‘Crescendo of Complaint’ Calls for FDA to Improve Medical Device Regulation
Medical device recalls in Europe and the U.S. come at about the same rate, though the approval process in the U.S. takes significantly longer, says a controversial new study sponsored by device trade group AdvaMed. The report was prepared independently, however, by Scott Davis, Erik Gilbertson and Simon Goodall of The Boston Consulting Group.
The report examines the rate of safety recalls for medical devices in Europe from 2005-2009 and compares them with the level of similar recalls in the U.S. The study focused on those products recalled because of significant health risks and found an average recall rate in Europe of 21 per year, compared to the tens of thousands of devices on the market. That’s almost identical to the rate of equivalent recalls in the U.S., according to their analysis of the data.
While the FDA takes a lot longer to review medical devices, the evidence suggests the EU basically does just an effective job protecting patients in a lot less time, AdvaMed’s Ralph Ives Vice President, Global Strategy and Analysis, told us exclusively in a Feb. 1 interview.
We’ve blogged a bunch about the sometimes cantankerous back and forth between the medical device industry and the FDA regarding the regulation of medical devices, especially the 510(k) process. Both sides have shown surprising heat in making their cases and defending their positions.
This new report’s findings do beg several questions, however.
First, does the FDA over regulate medical devices compared to Europe?
Yep, says David Nexon, senior executive vice president and head of AdvaMed policy. “What’s surprising,” he told us in an exclusive interview Feb. 1, is how much the FDA’s performance has “slipped in the last four or five years, and especially the last two or three. We’re hearing a crescendo of complaints” from industry about increasingly slow responses and inconsistent review policies from the FDA.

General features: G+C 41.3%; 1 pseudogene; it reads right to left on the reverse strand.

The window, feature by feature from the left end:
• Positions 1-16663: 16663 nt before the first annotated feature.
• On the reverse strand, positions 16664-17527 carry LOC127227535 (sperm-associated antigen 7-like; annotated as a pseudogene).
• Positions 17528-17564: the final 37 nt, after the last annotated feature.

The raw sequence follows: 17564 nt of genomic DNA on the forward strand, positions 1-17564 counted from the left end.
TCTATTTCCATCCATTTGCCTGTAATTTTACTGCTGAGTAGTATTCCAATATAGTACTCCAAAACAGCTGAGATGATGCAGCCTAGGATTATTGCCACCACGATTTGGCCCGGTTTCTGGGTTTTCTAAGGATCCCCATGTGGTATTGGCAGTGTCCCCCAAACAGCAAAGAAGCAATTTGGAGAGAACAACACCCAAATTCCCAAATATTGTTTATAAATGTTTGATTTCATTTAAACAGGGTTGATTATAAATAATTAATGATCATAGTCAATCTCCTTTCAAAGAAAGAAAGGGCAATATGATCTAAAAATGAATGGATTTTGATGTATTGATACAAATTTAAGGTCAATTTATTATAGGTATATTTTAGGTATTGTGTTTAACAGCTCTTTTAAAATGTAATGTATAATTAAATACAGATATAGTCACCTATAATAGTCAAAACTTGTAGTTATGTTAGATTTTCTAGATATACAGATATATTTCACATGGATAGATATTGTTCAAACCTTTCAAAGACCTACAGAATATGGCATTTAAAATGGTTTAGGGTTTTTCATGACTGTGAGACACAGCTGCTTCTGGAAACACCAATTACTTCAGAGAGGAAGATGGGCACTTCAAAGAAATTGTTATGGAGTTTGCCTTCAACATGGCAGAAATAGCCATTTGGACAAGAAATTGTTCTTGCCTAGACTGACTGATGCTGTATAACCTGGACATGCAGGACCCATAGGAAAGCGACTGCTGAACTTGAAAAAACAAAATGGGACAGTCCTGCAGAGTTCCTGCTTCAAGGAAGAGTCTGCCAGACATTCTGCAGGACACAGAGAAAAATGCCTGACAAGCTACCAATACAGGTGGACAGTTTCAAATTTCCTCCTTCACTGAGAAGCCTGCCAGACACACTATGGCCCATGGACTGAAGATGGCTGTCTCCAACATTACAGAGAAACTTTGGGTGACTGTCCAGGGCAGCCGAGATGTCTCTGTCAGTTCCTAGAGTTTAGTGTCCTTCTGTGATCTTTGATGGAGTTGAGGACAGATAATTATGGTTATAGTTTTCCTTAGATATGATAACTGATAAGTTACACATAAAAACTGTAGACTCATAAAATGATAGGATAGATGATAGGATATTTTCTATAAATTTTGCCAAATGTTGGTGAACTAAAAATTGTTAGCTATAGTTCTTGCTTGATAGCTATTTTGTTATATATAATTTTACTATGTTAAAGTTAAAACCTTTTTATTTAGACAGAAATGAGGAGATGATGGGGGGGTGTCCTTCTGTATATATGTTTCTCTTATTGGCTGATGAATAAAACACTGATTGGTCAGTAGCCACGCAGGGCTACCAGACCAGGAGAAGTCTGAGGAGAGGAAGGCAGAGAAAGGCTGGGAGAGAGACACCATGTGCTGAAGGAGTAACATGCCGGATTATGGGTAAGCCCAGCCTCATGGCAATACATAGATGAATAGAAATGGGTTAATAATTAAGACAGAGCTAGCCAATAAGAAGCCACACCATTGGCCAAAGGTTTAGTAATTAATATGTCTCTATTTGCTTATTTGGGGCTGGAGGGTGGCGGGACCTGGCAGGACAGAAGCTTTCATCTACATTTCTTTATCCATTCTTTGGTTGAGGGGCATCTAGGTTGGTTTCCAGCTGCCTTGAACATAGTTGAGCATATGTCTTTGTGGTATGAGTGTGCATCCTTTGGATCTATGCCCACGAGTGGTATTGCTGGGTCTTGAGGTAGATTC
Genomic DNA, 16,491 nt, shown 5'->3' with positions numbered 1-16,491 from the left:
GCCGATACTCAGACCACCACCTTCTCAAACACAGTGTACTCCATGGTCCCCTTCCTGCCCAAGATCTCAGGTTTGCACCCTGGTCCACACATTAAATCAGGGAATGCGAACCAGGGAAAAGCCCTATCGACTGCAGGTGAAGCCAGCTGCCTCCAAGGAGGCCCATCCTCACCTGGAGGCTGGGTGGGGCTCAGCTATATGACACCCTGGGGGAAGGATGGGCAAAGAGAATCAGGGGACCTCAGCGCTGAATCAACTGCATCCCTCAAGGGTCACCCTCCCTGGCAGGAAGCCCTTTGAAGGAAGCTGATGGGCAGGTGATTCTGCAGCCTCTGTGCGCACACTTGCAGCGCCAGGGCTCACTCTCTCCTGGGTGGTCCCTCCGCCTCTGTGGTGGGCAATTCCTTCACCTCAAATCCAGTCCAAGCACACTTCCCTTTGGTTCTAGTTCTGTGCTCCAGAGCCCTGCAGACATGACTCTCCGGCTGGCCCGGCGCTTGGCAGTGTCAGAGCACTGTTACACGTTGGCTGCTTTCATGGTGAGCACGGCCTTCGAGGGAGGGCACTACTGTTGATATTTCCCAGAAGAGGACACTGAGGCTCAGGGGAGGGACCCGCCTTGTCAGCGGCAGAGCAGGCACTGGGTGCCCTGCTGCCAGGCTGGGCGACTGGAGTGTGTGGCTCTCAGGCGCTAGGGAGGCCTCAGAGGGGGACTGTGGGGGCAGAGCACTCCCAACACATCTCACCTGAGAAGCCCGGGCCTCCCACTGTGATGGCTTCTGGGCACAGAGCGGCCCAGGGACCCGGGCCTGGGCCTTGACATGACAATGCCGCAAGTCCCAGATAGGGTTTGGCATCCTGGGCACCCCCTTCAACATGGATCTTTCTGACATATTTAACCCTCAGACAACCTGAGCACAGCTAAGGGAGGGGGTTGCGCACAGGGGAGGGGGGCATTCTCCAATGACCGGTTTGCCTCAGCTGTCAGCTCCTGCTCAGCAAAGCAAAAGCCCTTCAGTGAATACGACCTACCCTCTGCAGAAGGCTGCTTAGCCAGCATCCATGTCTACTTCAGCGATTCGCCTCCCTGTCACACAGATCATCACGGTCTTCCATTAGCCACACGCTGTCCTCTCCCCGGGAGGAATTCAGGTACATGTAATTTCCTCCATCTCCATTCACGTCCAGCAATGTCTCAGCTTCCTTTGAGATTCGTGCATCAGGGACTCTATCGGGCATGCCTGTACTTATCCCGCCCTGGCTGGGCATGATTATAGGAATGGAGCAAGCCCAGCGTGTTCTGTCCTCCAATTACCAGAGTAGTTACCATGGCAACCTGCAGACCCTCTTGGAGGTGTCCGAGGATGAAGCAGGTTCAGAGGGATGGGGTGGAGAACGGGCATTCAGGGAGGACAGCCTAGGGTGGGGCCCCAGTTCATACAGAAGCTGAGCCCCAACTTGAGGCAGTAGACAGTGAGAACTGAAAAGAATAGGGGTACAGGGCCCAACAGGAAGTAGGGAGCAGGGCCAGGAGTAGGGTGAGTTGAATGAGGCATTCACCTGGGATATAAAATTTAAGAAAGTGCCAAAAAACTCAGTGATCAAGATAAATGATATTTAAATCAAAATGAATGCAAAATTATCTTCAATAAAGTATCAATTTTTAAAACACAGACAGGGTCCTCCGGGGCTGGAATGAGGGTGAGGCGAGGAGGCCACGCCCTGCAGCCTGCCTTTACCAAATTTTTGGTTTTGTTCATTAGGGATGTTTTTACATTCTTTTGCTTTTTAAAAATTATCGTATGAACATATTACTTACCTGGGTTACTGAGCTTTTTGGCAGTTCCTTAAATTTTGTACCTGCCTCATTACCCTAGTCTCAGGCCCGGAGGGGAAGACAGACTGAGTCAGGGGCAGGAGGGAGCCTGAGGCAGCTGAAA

“This initial assessment of comparable recalls between the US and Europe does not suggest that different approval processes, and earlier approvals, in Europe come at a cost in terms of patient safety,” claims the AdvaMed/BCG report.
Second, are medical device companies releasing products in the EU faster than in the US? The report says yes. “As device approvals have become increasingly challenging in the US there has been a shift toward companies obtaining approval of their most innovative technologies in Europe first, often years before the same technologies are approved in the US.”
That lag times averages about two to three years, Nexon told us. That means patients in the EU are often getting leading-edge devices well before American patients requiring the same care.
FDA data shows the time it takes to review and approve a product in the U.S. has increased substantially in recent years. Today’s report comes out less than two weeks after a Medical Technology Innovation Scorecard by PwC showed regulatory approval times in the U.S. now rank close to the bottom – seventh out of the nine competitor nations that PwC studied. And a recent study funded by AdvaMed but conducted by Stanford professor Dr. Josh Makower reported that on average FDA reviews for 510(k) products take two years longer from the point of initial communication with the regulatory agency than reviews for similar products in Europe. For PMA devices, the gap climbs to more than three and a half years.
We’ve heard some isolated rumblings that the new report doesn’t make a perfect “apples to apples” comparison between EU and FDA, but AdvaMed’s Janet Trunzo, executive vice president of technology and regulatory affairs, told us they are very confident that the comparisons are apt.
“The study did an elaborate data cleaning to make certain comparable devices were being compared,” stressed Nexon. “We haven’t gotten any FDA response yet to this study,” Nexon notes. But he’s encouraged that the FDA “at the top seems to know they have a problem” in their performance. “That’s a real positive,” he adds.
Looks like the ball’s back in the FDA’s court.